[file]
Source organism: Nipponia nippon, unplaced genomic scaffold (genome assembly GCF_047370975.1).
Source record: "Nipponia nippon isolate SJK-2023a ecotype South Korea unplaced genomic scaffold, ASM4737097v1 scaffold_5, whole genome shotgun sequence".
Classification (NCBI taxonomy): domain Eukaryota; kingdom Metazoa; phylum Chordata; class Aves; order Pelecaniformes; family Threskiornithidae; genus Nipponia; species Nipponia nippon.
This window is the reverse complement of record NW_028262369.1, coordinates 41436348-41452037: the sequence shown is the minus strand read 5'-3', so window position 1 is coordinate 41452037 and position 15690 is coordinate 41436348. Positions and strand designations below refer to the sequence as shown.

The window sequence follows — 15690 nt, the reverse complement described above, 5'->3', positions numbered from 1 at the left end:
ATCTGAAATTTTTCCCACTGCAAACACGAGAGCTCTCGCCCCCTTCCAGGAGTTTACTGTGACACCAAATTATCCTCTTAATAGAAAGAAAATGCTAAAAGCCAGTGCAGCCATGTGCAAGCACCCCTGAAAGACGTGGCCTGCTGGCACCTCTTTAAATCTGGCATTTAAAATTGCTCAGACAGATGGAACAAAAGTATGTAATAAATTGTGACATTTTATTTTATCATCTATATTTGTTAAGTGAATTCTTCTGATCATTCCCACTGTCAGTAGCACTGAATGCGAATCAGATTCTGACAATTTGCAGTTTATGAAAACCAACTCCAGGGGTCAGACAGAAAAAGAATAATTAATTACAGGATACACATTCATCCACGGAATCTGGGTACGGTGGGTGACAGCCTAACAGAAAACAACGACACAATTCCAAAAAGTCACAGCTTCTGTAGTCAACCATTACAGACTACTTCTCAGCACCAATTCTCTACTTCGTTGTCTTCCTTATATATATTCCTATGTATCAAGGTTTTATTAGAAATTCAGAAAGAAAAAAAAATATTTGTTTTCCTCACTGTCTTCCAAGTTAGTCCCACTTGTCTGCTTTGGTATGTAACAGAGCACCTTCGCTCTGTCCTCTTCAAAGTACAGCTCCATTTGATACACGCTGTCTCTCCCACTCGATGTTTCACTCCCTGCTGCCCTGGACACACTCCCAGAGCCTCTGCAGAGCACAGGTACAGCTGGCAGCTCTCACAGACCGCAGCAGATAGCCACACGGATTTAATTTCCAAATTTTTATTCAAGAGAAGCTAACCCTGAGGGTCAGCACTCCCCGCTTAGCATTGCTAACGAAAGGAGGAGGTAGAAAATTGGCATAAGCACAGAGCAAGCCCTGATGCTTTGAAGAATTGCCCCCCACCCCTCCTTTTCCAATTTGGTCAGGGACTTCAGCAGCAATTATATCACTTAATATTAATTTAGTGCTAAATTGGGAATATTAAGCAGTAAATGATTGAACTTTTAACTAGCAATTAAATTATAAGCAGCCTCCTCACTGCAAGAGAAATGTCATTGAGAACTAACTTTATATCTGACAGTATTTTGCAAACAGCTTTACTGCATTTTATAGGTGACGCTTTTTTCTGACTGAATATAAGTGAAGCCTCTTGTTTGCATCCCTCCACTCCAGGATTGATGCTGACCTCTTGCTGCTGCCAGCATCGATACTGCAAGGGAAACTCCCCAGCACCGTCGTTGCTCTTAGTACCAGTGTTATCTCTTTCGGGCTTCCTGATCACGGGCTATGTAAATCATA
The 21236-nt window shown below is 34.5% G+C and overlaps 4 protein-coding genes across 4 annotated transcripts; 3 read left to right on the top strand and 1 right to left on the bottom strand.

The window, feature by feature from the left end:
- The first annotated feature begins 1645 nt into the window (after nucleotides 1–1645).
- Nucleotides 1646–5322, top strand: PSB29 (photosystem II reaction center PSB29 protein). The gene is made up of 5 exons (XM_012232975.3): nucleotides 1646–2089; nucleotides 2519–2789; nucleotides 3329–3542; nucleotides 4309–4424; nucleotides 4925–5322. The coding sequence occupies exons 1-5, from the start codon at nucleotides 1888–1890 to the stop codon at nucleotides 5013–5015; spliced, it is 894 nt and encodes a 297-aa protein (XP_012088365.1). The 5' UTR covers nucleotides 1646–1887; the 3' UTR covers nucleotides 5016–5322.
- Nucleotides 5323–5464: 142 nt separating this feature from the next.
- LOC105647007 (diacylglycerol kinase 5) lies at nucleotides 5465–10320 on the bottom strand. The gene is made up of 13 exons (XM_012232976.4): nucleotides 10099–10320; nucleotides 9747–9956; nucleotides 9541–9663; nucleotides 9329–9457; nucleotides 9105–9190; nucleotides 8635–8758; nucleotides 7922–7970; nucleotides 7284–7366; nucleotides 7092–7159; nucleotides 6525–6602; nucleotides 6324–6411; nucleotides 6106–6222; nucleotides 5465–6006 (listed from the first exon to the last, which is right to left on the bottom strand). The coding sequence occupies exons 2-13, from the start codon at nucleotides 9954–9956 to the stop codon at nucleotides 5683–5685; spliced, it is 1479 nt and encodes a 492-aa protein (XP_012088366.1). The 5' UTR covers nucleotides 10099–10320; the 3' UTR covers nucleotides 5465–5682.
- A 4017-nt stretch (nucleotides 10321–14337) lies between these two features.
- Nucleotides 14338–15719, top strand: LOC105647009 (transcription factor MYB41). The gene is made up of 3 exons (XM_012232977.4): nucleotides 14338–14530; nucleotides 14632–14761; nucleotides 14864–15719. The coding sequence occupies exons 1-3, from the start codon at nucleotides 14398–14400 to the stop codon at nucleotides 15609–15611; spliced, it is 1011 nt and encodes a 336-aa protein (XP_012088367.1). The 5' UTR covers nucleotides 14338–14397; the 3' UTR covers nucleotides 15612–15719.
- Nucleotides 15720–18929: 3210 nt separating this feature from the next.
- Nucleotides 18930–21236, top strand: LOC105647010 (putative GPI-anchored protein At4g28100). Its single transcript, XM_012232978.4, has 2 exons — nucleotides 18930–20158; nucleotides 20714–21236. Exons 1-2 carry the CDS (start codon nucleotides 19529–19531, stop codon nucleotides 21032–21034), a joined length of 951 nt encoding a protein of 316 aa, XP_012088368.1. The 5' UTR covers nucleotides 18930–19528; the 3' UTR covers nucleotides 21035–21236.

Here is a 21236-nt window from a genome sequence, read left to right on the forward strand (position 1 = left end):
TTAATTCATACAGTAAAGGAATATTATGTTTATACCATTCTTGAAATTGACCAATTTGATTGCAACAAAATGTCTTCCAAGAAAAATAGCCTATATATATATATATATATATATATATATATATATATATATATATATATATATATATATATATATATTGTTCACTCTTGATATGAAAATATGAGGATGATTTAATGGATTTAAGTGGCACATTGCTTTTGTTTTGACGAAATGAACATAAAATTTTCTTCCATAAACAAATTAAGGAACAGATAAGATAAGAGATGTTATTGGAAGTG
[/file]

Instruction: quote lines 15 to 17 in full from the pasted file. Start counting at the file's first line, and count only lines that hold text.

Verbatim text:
- Nucleotides 15720–18929: 3210 nt separating this feature from the next.
- Nucleotides 18930–21236, top strand: LOC105647010 (putative GPI-anchored protein At4g28100). Its single transcript, XM_012232978.4, has 2 exons — nucleotides 18930–20158; nucleotides 20714–21236. Exons 1-2 carry the CDS (start codon nucleotides 19529–19531, stop codon nucleotides 21032–21034), a joined length of 951 nt encoding a protein of 316 aa, XP_012088368.1. The 5' UTR covers nucleotides 18930–19528; the 3' UTR covers nucleotides 21035–21236.

Here is a 21236-nt window from a genome sequence, read left to right on the forward strand (position 1 = left end):